Lost+Brain: A Review
A genius high school student gets tired of the world around him as he finds it boring and in his opinion, populated with weak, pathetic and unmotivated people. After realising he can control the actions of anyone he chooses, he decides to recreate the world in his image, purging all the weakness from it.
Anyone familiar with the psychological thriller that is Death Note, will find the theme for Lost+Brain to be remarkably similar. In fact, shortly after the manga’s first serialisation it was heavily criticised for its similarity to Death Note, particularly the similarity in the ages of the protagonists and the role of anti-hero that both play. Progressing through the story of Lost+Brain however, a marked disparity in the plot becomes apparent, weakening further comparisons between the two as Lost+Brain lacks the supernatural mystery element which Death Note exemplifies beautifully.
Hiyama Ren, the protagonist in Lost+Brain, discovers the powers of hypnotism and realises its potential in his quest to change the world. He chooses to attempt mass hypnotism in lieu of the more careful and controlled approach of hypnotising key people at critical moments. A large part of the story is dedicated to him setting the stage for the mass hypnotism. Special attention has been given to the limitations of hypnotism – it is not possible to make someone perform an act that is against their base nature or generic hypnosis is only possible if the people targeted are in a certain physical and mental state. Ren’s ability to work around these limitations is what drives the story forward. This is helped by the fact that at each step of the process there is a lengthy and detailed explanation of the procedure that was used and the effect that is expected on the hypnosis subjects.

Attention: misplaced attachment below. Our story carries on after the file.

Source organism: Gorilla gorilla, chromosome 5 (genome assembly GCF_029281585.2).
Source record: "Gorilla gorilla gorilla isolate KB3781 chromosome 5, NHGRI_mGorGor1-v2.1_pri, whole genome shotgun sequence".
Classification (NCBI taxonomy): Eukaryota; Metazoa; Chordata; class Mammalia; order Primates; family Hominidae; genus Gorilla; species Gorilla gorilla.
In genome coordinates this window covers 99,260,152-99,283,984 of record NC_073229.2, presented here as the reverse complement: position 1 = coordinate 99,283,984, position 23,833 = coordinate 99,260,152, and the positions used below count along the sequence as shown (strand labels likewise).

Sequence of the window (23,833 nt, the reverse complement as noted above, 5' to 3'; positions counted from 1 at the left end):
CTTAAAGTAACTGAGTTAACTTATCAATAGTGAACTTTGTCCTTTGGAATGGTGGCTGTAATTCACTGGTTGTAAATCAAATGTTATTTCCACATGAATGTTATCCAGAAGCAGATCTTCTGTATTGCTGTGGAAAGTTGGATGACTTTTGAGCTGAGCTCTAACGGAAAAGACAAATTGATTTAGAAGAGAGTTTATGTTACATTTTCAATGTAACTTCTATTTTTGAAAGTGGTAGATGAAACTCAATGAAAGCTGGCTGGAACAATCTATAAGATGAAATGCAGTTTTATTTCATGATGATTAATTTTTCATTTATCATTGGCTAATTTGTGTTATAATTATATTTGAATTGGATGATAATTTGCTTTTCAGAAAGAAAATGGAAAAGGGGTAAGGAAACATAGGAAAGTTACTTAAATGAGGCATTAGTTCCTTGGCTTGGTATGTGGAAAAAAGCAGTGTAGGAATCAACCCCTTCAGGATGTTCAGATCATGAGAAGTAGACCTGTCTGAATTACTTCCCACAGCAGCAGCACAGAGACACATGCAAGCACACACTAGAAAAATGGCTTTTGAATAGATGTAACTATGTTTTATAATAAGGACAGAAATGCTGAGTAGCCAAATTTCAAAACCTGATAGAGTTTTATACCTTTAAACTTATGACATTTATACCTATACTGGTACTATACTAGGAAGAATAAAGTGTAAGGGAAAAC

A good example of this is seen early on when Ren addresses a private assembly of students in his school and alters their perception of the passage of time. He achieves this with the aid of flashing the lights in the assembly hall. In the beginning the lights flash at a specific interval. Drawing attention to this fact he lets everyone know the rate of the flashing lights and then as he makes his speech he very slowly reduces the interval between each flash. No one picks up on the change as it is a miniscule change. Over a fifteen-minute period however these small changes add up and provide the illusion Ren aimed for. Having removed all visible clocks and watches, the students mistakenly assume a larger amount of time has passed because of the increased frequency of flashing lights.
The tragedy is that on its own Lost+Brain is a good, entertaining read. It is only the repeated comparisons, drawn against Death Note that dilute the experience for the reader. A stronger, and more intelligent opposition to Ren’s plans along with a less predictable plot structure would have boosted this manga’s status immeasurably and possibly allowed it to capitalise on the vacuum that is created as an enthralled reader finishes Death Note and realises apart from Code Geass there are few alternative titles that provide a similar level of enjoyment. As it stands however, for any manga enthusiast who is on the hunt for a story similar to Death Note, Lost+Brain should certainly be given a read.